Talk to a dozen people about Charlotte Maher and a remarkably consistent picture emerges: an assertive leader; a supportive friend; a cheerful woman; and the type of person who rarely distinguished between her personal and professional life because she was lucky enough to laove her job.
Born in the United States in 1924, Maher earned a teaching certificate from Indiana’s Earlham College, a social work degree from Boston University and later, an advanced social work diploma from the University of Toronto. She was already in her late 30s when she began her career in North Toronto’s social services community in 1961.
Maher never became the face of a single organization. Instead, she frequently changed companies, said Jane Moore, retired executive director of Senior Peoples’ Resources In North Toronto (SPRINT).
“For about the last 20 years of her professional life, she made her living as interim executive director for social service agencies that were between EDs,” Moore said. “Her niche was being able to step in for three months or a year … figure out with the board where the organization wanted to go and steer the ship in a good direction.”
Maher served as interim executive director at least 48 times for social service agencies across the province, including SPRINT, St. Christopher House, Youth Without Shelter, Central Neighbourhood House, Sistering and St. Clair West Services for Seniors.
She was instrumental in founding the Central Eglinton Community Centre, the Upper Yonge Village Daycare, the Sherwood Park Residents Association, SPRINT, People and Organizations in North Toronto (POINT) and the Anne Johnston Health Station.
“She was part of an activist group that helped persuade the government that we needed a community health centre in North Toronto,” Moore said.
After retiring around 15 years ago, Maher devoted herself to volunteering full-time with CareWatch, another not-for-profit organization she co-founded that helps seniors live at home for as long as possible.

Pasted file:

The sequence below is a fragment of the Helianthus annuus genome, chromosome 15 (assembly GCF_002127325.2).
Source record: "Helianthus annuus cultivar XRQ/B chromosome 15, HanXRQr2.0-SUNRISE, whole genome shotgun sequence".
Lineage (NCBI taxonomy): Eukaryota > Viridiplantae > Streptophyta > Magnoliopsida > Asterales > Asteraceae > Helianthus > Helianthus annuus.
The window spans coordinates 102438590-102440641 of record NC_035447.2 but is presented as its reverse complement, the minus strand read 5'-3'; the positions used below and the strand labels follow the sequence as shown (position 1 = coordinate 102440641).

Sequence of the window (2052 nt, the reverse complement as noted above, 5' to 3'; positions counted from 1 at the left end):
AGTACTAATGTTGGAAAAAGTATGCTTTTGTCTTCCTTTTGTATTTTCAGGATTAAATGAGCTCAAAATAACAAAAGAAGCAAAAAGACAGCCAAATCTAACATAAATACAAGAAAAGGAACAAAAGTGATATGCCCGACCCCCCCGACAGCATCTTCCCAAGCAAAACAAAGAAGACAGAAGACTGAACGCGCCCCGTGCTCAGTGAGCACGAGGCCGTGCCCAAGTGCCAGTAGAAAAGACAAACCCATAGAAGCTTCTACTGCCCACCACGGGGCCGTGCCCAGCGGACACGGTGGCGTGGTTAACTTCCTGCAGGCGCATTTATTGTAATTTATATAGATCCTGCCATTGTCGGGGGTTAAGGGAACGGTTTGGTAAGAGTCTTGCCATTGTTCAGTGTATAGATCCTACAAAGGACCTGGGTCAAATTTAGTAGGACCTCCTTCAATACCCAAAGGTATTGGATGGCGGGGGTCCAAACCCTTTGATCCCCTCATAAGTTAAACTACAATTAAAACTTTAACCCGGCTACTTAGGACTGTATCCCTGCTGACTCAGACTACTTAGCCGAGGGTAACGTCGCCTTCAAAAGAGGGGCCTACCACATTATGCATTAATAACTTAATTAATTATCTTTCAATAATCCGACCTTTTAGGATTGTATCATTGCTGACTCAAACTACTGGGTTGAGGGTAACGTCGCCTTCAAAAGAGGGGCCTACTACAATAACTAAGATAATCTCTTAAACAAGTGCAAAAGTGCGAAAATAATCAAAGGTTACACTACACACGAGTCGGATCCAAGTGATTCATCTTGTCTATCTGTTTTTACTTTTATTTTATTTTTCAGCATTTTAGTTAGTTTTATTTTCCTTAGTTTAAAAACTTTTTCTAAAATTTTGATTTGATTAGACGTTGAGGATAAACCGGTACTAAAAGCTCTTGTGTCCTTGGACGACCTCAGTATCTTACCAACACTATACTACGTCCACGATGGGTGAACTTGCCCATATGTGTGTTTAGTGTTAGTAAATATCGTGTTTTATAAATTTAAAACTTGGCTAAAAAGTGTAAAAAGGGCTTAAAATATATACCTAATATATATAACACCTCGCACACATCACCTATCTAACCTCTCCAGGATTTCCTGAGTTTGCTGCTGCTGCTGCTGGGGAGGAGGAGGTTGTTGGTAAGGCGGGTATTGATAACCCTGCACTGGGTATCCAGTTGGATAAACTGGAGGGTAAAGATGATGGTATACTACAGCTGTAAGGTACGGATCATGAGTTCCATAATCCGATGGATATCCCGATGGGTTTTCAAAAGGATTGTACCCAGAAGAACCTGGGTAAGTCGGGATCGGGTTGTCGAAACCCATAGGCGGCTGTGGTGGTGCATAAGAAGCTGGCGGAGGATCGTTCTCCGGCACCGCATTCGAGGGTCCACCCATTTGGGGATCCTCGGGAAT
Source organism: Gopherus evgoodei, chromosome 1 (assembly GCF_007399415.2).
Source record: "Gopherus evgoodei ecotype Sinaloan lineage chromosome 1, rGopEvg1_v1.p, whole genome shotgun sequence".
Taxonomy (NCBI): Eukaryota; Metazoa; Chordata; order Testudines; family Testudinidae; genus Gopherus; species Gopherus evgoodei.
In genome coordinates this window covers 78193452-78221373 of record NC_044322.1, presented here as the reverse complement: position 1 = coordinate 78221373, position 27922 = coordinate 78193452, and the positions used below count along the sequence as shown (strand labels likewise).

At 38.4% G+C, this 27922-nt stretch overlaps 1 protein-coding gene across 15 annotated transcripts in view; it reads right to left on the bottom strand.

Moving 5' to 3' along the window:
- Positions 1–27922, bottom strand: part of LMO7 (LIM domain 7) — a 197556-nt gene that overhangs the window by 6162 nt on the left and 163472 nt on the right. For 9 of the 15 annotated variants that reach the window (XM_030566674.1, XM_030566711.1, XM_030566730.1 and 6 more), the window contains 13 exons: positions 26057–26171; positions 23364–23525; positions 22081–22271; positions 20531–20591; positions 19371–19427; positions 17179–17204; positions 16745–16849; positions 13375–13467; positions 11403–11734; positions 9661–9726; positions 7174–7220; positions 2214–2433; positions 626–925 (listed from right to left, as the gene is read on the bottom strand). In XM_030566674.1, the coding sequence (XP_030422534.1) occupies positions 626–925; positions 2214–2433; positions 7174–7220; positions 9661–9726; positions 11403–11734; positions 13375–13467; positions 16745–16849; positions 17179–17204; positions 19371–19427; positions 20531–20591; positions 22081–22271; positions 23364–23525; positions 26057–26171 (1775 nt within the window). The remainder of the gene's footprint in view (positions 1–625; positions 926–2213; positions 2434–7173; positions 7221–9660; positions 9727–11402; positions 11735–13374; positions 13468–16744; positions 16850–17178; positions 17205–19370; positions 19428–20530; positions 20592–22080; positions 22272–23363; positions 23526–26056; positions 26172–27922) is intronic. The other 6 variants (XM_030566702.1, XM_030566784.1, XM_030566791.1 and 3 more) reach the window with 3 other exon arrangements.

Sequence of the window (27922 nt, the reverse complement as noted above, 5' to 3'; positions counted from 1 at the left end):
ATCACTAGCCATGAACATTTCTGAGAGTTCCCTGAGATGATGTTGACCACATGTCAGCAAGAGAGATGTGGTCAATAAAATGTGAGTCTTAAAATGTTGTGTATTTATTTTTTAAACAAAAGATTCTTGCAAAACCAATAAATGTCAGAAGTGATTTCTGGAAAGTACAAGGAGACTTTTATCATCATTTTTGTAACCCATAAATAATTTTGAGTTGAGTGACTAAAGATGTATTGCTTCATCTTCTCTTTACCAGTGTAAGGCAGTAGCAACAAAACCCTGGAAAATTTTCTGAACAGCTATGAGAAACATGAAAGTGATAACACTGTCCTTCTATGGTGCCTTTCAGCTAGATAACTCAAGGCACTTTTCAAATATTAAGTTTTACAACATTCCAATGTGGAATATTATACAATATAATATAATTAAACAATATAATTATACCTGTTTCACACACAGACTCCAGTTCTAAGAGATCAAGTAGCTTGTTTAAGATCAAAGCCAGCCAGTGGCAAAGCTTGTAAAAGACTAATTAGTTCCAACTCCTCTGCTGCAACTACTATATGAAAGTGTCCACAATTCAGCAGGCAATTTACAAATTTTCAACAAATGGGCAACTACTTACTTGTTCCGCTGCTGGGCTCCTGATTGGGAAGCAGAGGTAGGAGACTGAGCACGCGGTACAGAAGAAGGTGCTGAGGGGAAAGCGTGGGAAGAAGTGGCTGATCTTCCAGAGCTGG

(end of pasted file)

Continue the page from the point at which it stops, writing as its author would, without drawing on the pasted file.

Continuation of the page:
“I think she felt that so long as seniors were in their own homes and able to do the things they’d always done, despite being a little shakier walking or needing a hearing aid, they could contribute to their social scene for years,” said friend and CareWatch colleague Tammy Smith. “She was certainly not one to put up her feet and watch TV at home.”
Maher got her start in Toronto working for the YWCA as she had in Pittsburgh, but soon moved on to the Central Neighbourhood House.
Later she began working with the Community Social Planning Council of Toronto, where one of her jobs was to collaborate with a group of North Toronto parents who ultimately formed what became POINT.
“When I came to POINT, there were absolutely no services for seniors in North Toronto and yet we had the highest percentage of seniors in the city,” said Joan Osler, POINT’s retired executive director.
“It was assumed people in North Toronto didn’t need help,” she said. “We proved that wrong by developing many of the services we now have at POINT, and Charlotte was always involved in all of them.”
Central Eglinton Community Centre’s retired executive director Susan Kee praised Maher’s ability to relate to anyone, regardless of their background.
“It didn’t matter if she was meeting with the premier or the guy on the corner,” Kee said. “Charlotte was Charlotte … If she didn’t like what you were saying, you’d be the first to hear about it.”
She was also passionate about education, serving as a public school trustee for eight years.
In her personal life, Maher loved bird-watching and was an avid gardener, Wiley said. She remembered Maher giving away herbs when she grew too many.
She had her vices, of course. Central Eglinton’s Kee vividly remembers Maher sucking on a cigarette, though she managed to quit in recent years, while joking about visiting “her” park on Roehampton Avenue, which former councillor Michael Walker named in her honour.
And she always had a cocktail before dinner, Wiley said, usually a Manhattan or martini.
POINT’s current director, Diane Werner, said that Maher always advocated for people to involve themselves in the city’s decision-making process, instead of being passive recipients of programs and services.
“Charlotte wanted seniors’ voices in particular to be respected — not just heard, but respected — by policy makers and service providers,” Werner said. “Not what seniors want done to them, but what they want for themselves.
“She would have mentored countless community development workers, and students and staff who were studying social work … especially in her latter years,” Werner said.
“Her death was a great loss to North Toronto and I dare say the city as a whole.”
Maher lived independently and worked at CareWatch until two days before her death on March 5.
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